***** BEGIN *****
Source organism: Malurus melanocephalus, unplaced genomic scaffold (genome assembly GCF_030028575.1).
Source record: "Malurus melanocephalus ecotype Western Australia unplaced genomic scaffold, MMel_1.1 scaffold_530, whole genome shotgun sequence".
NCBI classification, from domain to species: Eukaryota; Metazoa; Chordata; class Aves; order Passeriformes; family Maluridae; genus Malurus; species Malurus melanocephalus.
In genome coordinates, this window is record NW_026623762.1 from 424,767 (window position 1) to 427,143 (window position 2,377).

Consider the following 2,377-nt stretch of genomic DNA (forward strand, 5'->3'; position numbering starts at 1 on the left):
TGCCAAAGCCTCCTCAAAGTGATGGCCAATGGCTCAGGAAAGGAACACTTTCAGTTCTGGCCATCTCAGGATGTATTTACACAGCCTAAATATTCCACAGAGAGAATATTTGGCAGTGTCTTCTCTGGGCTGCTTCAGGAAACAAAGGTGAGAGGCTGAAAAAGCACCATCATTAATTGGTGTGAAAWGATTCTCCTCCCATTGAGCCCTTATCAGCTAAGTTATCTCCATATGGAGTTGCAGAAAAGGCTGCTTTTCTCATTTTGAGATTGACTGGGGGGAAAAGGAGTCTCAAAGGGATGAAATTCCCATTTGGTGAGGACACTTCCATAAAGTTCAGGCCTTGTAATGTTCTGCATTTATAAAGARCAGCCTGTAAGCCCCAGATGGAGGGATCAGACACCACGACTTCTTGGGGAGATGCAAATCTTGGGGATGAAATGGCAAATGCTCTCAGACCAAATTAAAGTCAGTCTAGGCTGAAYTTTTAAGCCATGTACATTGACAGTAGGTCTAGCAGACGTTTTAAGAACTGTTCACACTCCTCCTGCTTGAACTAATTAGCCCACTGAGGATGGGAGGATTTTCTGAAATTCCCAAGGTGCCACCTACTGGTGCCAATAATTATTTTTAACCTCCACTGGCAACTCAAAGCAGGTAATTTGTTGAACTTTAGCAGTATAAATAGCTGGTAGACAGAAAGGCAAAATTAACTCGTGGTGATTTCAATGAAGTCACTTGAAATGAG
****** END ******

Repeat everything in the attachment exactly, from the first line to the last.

Source organism: Malurus melanocephalus, unplaced genomic scaffold (genome assembly GCF_030028575.1).
Source record: "Malurus melanocephalus ecotype Western Australia unplaced genomic scaffold, MMel_1.1 scaffold_530, whole genome shotgun sequence".
NCBI classification, from domain to species: Eukaryota; Metazoa; Chordata; class Aves; order Passeriformes; family Maluridae; genus Malurus; species Malurus melanocephalus.
In genome coordinates, this window is record NW_026623762.1 from 424,767 (window position 1) to 427,143 (window position 2,377).

Consider the following 2,377-nt stretch of genomic DNA (forward strand, 5'->3'; position numbering starts at 1 on the left):
TGCCAAAGCCTCCTCAAAGTGATGGCCAATGGCTCAGGAAAGGAACACTTTCAGTTCTGGCCATCTCAGGATGTATTTACACAGCCTAAATATTCCACAGAGAGAATATTTGGCAGTGTCTTCTCTGGGCTGCTTCAGGAAACAAAGGTGAGAGGCTGAAAAAGCACCATCATTAATTGGTGTGAAAWGATTCTCCTCCCATTGAGCCCTTATCAGCTAAGTTATCTCCATATGGAGTTGCAGAAAAGGCTGCTTTTCTCATTTTGAGATTGACTGGGGGGAAAAGGAGTCTCAAAGGGATGAAATTCCCATTTGGTGAGGACACTTCCATAAAGTTCAGGCCTTGTAATGTTCTGCATTTATAAAGARCAGCCTGTAAGCCCCAGATGGAGGGATCAGACACCACGACTTCTTGGGGAGATGCAAATCTTGGGGATGAAATGGCAAATGCTCTCAGACCAAATTAAAGTCAGTCTAGGCTGAAYTTTTAAGCCATGTACATTGACAGTAGGTCTAGCAGACGTTTTAAGAACTGTTCACACTCCTCCTGCTTGAACTAATTAGCCCACTGAGGATGGGAGGATTTTCTGAAATTCCCAAGGTGCCACCTACTGGTGCCAATAATTATTTTTAACCTCCACTGGCAACTCAAAGCAGGTAATTTGTTGAACTTTAGCAGTATAAATAGCTGGTAGACAGAAAGGCAAAATTAACTCGTGGTGATTTCAATGAAGTCACTTGAAATGAG